By 9 AM the secretary, Lily would arrive. And she always had a VHS tape with her. Because she knew how bored I was. And back in those days we had pirated cable. And she would tape all the new movies and then bring them to the tennis center. And I would spend the next two hours watching a Van Damme action movie. Or a Steve Guttenberg comedy. And if I was really lucky it was a Kevin Costner comedy. Like Bull Durham.
My pops would stop teaching lessons around noon. It just got too hot. And that’s when he would do paperwork with Lily. Reports for the city and Mayor Cheech about attendance. And there were no more movies. And the TV was airing boring daytime shows. And even Yaacov was taking a nap in the shade of the palm trees.
At 2 PM the coaches would start to arrive. And each in turn asking how I was. And whether I was enjoying the summer vacation from school. And was I getting ready for sixth grade? Or was it fifth grade? And I should do more exercise. And not so many sweets. And was I playing in such and such a tournament? And they would stretch and drink nes café and soon enough that quiet room became so loud and abuzz with commotion that I needed to find some place quiet to retreat to.
By early afternoon hundreds of neighborhood kids had swarmed on the tennis center like locusts. Every court was filled to capacity with kids chasing tennis balls. And yelling. And laughing. And sometimes I would join them. And practice for an hour. But most days I would buy an ice cream from the kiosk (on my pops tab of course) and climb up to the roof of the study room and watch that mad circus unfold. Someone had left a beach chair up there. And reclining and staring at the setting sun I would dream fantastic dreams of what life had in store for me. Oh what wonderful things I would accomplish one day. When I was old enough.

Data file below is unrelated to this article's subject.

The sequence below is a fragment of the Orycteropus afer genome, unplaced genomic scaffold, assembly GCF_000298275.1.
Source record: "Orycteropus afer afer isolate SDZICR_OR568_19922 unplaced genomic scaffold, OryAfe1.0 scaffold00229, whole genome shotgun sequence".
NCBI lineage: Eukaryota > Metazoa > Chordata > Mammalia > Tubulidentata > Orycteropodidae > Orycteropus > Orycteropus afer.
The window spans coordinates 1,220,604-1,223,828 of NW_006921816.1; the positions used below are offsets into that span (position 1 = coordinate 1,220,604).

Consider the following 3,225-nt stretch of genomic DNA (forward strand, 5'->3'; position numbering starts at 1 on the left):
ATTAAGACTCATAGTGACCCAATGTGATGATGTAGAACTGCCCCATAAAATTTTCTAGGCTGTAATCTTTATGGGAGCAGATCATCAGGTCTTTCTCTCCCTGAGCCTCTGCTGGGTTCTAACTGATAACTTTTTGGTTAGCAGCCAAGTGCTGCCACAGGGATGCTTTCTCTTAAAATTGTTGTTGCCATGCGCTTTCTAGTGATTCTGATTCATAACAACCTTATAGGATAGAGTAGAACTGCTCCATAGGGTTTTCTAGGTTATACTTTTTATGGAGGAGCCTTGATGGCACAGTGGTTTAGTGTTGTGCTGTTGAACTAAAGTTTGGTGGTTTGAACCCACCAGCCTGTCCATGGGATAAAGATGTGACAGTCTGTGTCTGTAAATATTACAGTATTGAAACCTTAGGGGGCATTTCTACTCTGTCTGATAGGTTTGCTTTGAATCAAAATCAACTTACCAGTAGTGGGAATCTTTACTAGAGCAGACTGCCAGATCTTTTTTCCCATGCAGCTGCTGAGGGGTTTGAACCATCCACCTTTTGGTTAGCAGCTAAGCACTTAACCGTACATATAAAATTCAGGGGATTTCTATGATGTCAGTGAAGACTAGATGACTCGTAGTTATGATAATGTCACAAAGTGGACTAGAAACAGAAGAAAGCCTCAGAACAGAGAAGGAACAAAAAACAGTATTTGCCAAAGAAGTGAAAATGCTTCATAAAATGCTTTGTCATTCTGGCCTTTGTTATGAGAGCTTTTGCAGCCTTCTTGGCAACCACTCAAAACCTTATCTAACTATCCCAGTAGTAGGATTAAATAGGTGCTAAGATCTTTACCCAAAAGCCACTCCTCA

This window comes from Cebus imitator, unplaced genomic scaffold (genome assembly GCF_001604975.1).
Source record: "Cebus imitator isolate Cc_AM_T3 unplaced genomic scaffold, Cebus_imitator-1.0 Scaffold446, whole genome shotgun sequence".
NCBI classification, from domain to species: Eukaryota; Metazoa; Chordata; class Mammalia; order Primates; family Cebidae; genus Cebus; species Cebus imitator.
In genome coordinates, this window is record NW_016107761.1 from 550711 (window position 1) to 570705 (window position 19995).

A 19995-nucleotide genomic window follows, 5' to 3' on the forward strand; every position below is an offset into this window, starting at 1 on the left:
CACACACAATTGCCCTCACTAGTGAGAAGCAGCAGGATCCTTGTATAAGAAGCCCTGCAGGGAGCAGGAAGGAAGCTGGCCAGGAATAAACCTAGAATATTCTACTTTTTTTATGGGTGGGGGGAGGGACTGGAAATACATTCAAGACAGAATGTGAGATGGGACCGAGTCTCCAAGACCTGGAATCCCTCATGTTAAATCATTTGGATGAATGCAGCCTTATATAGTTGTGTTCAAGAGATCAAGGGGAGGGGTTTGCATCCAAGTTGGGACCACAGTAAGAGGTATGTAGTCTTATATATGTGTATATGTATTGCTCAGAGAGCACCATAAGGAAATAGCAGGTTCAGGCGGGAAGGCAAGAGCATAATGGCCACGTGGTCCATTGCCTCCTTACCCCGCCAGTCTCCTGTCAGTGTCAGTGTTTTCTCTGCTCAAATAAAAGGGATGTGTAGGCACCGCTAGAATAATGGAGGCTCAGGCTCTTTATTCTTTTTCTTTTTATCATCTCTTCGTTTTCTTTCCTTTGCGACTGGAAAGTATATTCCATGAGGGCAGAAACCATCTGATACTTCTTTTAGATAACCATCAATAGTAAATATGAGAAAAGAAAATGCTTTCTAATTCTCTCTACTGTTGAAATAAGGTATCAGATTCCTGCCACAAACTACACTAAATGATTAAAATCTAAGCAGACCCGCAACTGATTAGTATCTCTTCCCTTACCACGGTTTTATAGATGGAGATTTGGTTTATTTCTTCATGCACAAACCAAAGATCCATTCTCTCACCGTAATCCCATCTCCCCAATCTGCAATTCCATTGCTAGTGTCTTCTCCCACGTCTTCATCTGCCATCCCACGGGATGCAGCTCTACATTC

The sun sets late in the summer here. And my pops would treat me to a hot dog from the kiosk. But don’t saying anything to mom. It’ll ruin my appetite. But my appetite was almost never ruined. And as the sun began to set the loud buzz of children was slowly replaced by the laughter and drone of adults.
And my pops and I would say goodbye to Lily and Yaacov. And he would lock his office. And we would drive past the sand dunes, to our Las Vegas, as night set in.
And my mom would have dinner on the table for us. We, the men, had come back from a long day of work. And my older brother was nowhere to be found. Out drinking or causing trouble. But there we were. The three of us. And I don’t think I could have been any happier.
And the sound of honking behind me brings me back to the present. To the beautiful Mediterranean on my right. And to my M. and my D. And how many of those dreams dreamt on the roof were accomplished? Probably none. I never became a famous tennis player. Or a renowned film director. Or a Playboy photographer.
But looking around me at my loved ones I’m reminded that those dreams pale in comparison to the life I’ve made for myself.
*This has been an excerpt from my upcoming book Slower than Your Average Bear due to be released posthumously.